There are four genres in the New Testament (NT): Gospels (Matthew, Mark, Luke, John), Historical Narrative (Acts), Apocalyptic (Revelation), and Epistles (the rest of the 21 books in the NT are letters including 13 Pauline letters).
In the Gospels the story of the person and work of Christ is told from differing perspectives. The first three (Matthew, Mark, Luke) are called synoptic because they are similar in content and outline. The synoptic gospels have a three part outline: Galilee ministry, on the way to Jerusalem, and Jerusalem ministry. John is mostly about the last week of the life of Jesus and Jewish Festivals are prominent.
Acts is the only historical narrative in the NT. It tells the story of the early church being founded. The book of Acts has 1:8 as its outline. After Christ commands the apostles to be witnesses by the power of the Holy Spirit, the story unfolds with Peter and the other living apostles taking the gospel to the ends of the earth. It reveals Paul’s conversion and tracks his missionary journeys.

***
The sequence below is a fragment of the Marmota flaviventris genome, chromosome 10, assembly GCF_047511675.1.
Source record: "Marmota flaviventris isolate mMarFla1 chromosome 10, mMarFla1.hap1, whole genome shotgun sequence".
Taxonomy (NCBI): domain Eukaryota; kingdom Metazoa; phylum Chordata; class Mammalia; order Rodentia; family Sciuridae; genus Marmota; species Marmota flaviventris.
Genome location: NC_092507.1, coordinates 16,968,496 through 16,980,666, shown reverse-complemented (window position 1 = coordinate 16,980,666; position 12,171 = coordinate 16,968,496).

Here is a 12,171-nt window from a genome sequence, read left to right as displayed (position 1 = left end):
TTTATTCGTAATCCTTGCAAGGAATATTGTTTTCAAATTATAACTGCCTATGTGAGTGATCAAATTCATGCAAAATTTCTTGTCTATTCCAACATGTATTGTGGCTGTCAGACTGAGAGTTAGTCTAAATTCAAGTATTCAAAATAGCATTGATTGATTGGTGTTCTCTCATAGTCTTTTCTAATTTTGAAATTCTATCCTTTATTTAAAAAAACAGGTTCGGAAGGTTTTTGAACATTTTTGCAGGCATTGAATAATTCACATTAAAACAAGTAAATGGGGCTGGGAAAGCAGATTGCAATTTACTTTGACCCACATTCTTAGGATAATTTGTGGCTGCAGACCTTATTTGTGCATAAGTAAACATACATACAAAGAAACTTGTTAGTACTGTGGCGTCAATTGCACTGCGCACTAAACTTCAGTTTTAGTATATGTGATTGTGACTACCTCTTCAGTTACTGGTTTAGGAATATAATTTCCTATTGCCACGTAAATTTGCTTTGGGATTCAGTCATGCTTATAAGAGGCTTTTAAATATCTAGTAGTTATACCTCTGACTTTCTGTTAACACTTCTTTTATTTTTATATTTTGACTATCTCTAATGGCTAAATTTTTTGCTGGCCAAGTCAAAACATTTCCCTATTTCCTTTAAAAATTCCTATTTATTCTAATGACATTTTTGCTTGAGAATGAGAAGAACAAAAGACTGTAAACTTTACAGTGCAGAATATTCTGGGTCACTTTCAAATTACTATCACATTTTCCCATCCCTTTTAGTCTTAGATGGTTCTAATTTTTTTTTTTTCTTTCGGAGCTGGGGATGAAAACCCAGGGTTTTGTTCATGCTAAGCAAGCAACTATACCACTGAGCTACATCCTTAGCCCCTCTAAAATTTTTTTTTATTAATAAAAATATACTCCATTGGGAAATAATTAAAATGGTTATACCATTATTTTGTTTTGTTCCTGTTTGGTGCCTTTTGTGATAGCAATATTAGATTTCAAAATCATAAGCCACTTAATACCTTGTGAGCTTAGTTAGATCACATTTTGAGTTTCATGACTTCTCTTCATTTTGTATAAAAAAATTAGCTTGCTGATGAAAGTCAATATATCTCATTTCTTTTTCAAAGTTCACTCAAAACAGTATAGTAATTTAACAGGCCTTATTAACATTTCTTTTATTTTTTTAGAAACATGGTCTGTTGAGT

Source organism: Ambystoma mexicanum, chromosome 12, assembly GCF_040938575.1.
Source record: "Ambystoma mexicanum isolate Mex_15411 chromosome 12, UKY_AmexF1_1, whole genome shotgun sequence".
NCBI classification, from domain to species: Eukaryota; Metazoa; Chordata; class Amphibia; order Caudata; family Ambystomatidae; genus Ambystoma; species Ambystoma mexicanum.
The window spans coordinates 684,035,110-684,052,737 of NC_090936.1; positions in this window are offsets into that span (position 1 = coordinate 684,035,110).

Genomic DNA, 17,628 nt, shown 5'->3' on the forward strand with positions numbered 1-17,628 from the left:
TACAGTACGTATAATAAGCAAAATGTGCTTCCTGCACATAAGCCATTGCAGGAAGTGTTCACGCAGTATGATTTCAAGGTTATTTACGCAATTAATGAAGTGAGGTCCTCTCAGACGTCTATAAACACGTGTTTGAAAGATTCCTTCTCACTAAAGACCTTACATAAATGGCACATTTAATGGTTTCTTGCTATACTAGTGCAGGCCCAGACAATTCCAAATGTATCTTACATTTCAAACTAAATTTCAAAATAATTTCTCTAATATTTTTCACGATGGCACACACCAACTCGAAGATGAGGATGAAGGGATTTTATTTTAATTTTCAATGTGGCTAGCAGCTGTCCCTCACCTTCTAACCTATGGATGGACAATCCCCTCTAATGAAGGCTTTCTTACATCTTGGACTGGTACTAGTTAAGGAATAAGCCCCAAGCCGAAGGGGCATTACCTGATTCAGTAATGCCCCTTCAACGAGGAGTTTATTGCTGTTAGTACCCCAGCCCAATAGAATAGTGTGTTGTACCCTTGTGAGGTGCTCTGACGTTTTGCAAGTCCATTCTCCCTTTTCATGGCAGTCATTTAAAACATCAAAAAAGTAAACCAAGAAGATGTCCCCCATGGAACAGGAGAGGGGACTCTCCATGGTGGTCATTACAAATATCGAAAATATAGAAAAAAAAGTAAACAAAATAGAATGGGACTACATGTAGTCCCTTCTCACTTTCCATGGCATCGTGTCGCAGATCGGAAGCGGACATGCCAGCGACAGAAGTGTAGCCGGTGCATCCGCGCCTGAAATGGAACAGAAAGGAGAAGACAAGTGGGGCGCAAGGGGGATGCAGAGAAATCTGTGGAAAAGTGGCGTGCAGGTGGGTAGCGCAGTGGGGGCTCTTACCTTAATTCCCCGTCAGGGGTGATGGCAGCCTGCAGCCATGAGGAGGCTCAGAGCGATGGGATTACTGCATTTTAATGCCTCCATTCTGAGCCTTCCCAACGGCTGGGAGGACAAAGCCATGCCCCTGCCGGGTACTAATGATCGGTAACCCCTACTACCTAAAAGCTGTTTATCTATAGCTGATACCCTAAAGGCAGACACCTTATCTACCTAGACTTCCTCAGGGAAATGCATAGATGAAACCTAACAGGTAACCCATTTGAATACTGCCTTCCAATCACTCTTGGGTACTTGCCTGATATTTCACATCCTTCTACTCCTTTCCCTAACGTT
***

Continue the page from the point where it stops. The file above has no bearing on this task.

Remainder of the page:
Revelation uses symbolism and allusions from the Old Testament. It is written by John who receives a message from the risen Christ. It deals with end-time matters, cataclysmic events and a heavenly perspective meant to strengthen God’s people to endure suffering.
The Epistles deal with false teaching, doctrinal issues and principles to strengthen the church. Many of the letters deal with specific situations. Most of the Pauline letters have a prayer or thanksgiving section after the introduction which contain main themes of the letter.